When I first set up my own business, the one thing I hadn’t quite prepared myself for was the feeling of rejection. Of course, I had experienced rejection to some extent in my life: a boy from school who completely failed to notice me and a couple of job interviews here and there – but on the whole nothing significant. In fact, I was always reassured that with every rejection I faced, there was always something better for me around the corner whether that was a better boyfriend or a better job.
Then I set up my own business. I was enthusiastic. I was motivated. I had done my research and thought that everyone would want my products. I would get requests for information; requests for quotations – and I would feel even more enthusiastic. And then, I would hear nothing. It would seem that for every job I won, another would fall by the wayside. I questioned myself: was I not good enough? Were my prices too high? Did people not like me? Was I being completely unrealistic that I could ever have a successful business?
I then spoke to a fellow coach and explained my predicament – and guess what? She said that actually my conversion rate from enquiry to customer was relatively high and that rejection is completely normal. Of course, the rational part of my brain already knew this, but it was so nice to hear from someone else. I reflected that I do get really great feedback from the customers that do buy from me, and often they buy again. I also realised that I cannot please everyone all the time – some people might not see me or my products as a fit to their needs and yes, sometimes people may view my prices too high (and sometimes too cheap).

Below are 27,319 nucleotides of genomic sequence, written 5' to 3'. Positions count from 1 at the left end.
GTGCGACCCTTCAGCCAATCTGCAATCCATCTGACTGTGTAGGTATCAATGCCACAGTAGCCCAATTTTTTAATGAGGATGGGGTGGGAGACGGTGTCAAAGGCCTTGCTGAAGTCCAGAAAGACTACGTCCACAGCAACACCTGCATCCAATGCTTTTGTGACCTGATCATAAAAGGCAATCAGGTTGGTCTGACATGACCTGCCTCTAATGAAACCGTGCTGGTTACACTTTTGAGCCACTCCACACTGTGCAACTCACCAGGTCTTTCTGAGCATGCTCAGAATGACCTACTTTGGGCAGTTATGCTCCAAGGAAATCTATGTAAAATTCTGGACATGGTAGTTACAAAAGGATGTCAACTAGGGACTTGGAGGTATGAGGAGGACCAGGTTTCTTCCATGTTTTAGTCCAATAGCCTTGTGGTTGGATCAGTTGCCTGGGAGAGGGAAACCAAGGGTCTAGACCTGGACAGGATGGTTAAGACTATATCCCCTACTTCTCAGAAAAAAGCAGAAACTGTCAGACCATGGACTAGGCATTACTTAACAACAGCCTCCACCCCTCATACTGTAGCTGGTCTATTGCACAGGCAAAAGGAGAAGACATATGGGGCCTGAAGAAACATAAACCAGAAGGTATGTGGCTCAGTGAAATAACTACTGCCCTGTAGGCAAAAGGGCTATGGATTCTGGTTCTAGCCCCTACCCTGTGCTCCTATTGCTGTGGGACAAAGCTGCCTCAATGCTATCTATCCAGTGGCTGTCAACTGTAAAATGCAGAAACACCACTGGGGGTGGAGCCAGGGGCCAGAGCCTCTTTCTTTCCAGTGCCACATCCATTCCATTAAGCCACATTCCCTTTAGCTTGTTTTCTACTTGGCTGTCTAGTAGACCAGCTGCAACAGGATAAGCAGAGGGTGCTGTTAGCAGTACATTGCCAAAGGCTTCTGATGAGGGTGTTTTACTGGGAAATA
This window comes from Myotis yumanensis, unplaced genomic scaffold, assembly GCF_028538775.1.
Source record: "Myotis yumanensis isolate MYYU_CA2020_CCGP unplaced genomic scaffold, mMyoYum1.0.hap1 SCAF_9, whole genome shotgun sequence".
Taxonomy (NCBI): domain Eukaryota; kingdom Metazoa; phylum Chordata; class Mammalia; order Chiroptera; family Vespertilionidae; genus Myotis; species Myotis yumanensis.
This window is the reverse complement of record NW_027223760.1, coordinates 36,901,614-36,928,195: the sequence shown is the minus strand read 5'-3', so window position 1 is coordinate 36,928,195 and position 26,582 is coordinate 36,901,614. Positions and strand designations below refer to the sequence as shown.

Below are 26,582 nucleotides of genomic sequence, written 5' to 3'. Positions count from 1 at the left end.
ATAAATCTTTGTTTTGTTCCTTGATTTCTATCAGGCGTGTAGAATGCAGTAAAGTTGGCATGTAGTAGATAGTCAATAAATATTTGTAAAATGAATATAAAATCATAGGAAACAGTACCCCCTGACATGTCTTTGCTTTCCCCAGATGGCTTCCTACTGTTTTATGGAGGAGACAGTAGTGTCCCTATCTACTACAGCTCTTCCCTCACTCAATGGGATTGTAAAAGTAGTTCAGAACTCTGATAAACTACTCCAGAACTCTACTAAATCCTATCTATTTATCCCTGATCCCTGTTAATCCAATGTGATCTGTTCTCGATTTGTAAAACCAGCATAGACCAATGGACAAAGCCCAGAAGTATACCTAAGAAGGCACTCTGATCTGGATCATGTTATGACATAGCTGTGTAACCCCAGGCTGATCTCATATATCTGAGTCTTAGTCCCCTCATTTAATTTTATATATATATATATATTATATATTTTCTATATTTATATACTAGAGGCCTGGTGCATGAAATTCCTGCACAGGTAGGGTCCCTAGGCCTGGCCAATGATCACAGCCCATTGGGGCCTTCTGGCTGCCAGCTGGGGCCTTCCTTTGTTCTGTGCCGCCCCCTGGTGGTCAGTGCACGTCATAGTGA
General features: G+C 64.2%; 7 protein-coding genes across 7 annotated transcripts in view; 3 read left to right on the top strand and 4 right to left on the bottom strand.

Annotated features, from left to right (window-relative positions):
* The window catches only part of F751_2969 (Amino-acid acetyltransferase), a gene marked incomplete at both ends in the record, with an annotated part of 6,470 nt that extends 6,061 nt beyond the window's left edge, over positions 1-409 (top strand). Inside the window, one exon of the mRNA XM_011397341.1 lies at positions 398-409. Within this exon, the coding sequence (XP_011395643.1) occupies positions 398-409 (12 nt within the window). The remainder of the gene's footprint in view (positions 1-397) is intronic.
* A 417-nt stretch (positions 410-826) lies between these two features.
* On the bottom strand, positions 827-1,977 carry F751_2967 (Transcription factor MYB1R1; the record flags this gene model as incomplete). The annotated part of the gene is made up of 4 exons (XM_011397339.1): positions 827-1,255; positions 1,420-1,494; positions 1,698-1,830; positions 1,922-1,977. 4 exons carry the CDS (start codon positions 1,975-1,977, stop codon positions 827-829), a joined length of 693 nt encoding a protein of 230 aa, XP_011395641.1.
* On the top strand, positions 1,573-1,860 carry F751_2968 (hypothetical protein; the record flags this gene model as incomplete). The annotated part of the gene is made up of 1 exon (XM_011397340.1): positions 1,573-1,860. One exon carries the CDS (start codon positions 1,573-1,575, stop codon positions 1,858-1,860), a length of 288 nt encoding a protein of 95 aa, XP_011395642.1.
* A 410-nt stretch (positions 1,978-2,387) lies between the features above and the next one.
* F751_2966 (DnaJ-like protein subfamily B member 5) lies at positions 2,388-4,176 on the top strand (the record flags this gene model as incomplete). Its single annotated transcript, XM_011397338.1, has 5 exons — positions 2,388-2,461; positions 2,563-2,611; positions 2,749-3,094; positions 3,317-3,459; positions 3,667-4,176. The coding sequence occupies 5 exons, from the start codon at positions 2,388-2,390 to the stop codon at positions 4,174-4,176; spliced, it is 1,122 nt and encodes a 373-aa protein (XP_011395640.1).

I was recently reminded of this feeling of rejection when I spoke to a friend of mine. She too owns her own business and we often talk about our plans, what marketing we’re doing and reflect on how we’re getting on (and of course, give each other great ideas along the way). However, she was complaining how she had had a few people un-follow her Facebook page and how in that particularly week she had 20 new subscribes to her newsletter, 4 opt outs and 2 un-subscribes. She was visibly upset (I mean, really upset – on the verge of tears) and couldn’t understand why people didn’t like her. Yikes – at what point did people say they didn’t like her? Why did this all feel so personal to her? And what about all those lovely clients she has that buys her products on a regular basis?
It gave a really useful reminder that actually if market our business appropriately, we really shouldn’t be appealing to everyone – we should be appealing to our ideal clients. Sometimes people are drawn to our business who aren’t those ideal clients – and if they realise that and opt out or un-subscribe, that’s probably a good thing. There’s no point in trying to keep them interested, as the likelihood is, they either won’t buy our products or appreciate them in the way that our ideal clients would. Equally, sometimes people are drawn to the business for a particular need and when that need has been fulfilled, they no longer need the support. There are actually loads of reasons why people choose not to buy – but it is never failure or rejection.
So next time, you are faced with perceived rejection – consider a balanced perspective. If you have clients that love you, think about how you can get more clients like them and don’t even try to appeal to those who are not a good fit. And – you’re doing a great job!